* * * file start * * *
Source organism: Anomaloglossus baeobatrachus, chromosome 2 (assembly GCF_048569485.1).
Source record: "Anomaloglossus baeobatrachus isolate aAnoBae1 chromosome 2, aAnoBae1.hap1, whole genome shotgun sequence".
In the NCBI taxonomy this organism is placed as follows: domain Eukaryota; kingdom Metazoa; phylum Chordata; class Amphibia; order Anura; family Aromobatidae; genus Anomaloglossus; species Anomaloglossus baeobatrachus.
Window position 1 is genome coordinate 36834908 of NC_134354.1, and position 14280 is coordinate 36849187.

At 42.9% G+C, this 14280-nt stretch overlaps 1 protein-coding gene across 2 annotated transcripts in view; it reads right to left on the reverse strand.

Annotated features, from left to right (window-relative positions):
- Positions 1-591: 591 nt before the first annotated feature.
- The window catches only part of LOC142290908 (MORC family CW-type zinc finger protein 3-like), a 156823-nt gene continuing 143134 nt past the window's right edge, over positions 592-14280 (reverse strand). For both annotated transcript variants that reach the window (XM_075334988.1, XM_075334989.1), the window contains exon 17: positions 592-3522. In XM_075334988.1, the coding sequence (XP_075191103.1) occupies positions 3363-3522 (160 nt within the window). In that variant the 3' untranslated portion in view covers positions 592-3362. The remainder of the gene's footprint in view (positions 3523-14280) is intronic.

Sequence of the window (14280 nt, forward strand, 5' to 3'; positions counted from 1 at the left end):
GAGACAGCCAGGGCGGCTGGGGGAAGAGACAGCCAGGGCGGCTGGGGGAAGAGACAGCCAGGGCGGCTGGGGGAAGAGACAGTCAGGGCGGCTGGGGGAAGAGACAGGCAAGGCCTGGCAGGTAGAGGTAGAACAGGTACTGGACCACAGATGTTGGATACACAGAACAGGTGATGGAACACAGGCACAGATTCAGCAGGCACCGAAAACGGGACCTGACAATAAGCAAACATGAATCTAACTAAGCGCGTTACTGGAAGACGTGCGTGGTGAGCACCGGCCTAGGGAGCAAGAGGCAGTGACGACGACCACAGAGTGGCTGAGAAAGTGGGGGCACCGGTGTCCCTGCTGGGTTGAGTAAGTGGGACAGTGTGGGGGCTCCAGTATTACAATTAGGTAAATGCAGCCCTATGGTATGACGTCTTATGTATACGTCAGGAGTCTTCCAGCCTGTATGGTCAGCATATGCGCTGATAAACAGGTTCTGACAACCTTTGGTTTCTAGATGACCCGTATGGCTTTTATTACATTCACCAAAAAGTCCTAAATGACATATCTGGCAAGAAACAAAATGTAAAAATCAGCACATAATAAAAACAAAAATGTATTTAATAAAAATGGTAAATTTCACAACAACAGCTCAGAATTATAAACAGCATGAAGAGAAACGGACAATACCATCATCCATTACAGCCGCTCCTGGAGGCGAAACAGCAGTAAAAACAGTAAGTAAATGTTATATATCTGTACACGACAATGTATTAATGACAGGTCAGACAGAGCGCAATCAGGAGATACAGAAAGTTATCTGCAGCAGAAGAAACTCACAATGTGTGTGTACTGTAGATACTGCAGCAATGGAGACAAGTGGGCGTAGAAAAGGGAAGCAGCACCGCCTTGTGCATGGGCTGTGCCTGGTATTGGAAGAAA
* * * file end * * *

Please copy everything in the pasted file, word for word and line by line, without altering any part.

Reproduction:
Source organism: Anomaloglossus baeobatrachus, chromosome 2 (assembly GCF_048569485.1).
Source record: "Anomaloglossus baeobatrachus isolate aAnoBae1 chromosome 2, aAnoBae1.hap1, whole genome shotgun sequence".
In the NCBI taxonomy this organism is placed as follows: domain Eukaryota; kingdom Metazoa; phylum Chordata; class Amphibia; order Anura; family Aromobatidae; genus Anomaloglossus; species Anomaloglossus baeobatrachus.
Window position 1 is genome coordinate 36834908 of NC_134354.1, and position 14280 is coordinate 36849187.

At 42.9% G+C, this 14280-nt stretch overlaps 1 protein-coding gene across 2 annotated transcripts in view; it reads right to left on the reverse strand.

Annotated features, from left to right (window-relative positions):
- Positions 1-591: 591 nt before the first annotated feature.
- The window catches only part of LOC142290908 (MORC family CW-type zinc finger protein 3-like), a 156823-nt gene continuing 143134 nt past the window's right edge, over positions 592-14280 (reverse strand). For both annotated transcript variants that reach the window (XM_075334988.1, XM_075334989.1), the window contains exon 17: positions 592-3522. In XM_075334988.1, the coding sequence (XP_075191103.1) occupies positions 3363-3522 (160 nt within the window). In that variant the 3' untranslated portion in view covers positions 592-3362. The remainder of the gene's footprint in view (positions 3523-14280) is intronic.

Sequence of the window (14280 nt, forward strand, 5' to 3'; positions counted from 1 at the left end):
GAGACAGCCAGGGCGGCTGGGGGAAGAGACAGCCAGGGCGGCTGGGGGAAGAGACAGCCAGGGCGGCTGGGGGAAGAGACAGTCAGGGCGGCTGGGGGAAGAGACAGGCAAGGCCTGGCAGGTAGAGGTAGAACAGGTACTGGACCACAGATGTTGGATACACAGAACAGGTGATGGAACACAGGCACAGATTCAGCAGGCACCGAAAACGGGACCTGACAATAAGCAAACATGAATCTAACTAAGCGCGTTACTGGAAGACGTGCGTGGTGAGCACCGGCCTAGGGAGCAAGAGGCAGTGACGACGACCACAGAGTGGCTGAGAAAGTGGGGGCACCGGTGTCCCTGCTGGGTTGAGTAAGTGGGACAGTGTGGGGGCTCCAGTATTACAATTAGGTAAATGCAGCCCTATGGTATGACGTCTTATGTATACGTCAGGAGTCTTCCAGCCTGTATGGTCAGCATATGCGCTGATAAACAGGTTCTGACAACCTTTGGTTTCTAGATGACCCGTATGGCTTTTATTACATTCACCAAAAAGTCCTAAATGACATATCTGGCAAGAAACAAAATGTAAAAATCAGCACATAATAAAAACAAAAATGTATTTAATAAAAATGGTAAATTTCACAACAACAGCTCAGAATTATAAACAGCATGAAGAGAAACGGACAATACCATCATCCATTACAGCCGCTCCTGGAGGCGAAACAGCAGTAAAAACAGTAAGTAAATGTTATATATCTGTACACGACAATGTATTAATGACAGGTCAGACAGAGCGCAATCAGGAGATACAGAAAGTTATCTGCAGCAGAAGAAACTCACAATGTGTGTGTACTGTAGATACTGCAGCAATGGAGACAAGTGGGCGTAGAAAAGGGAAGCAGCACCGCCTTGTGCATGGGCTGTGCCTGGTATTGGAAGAAA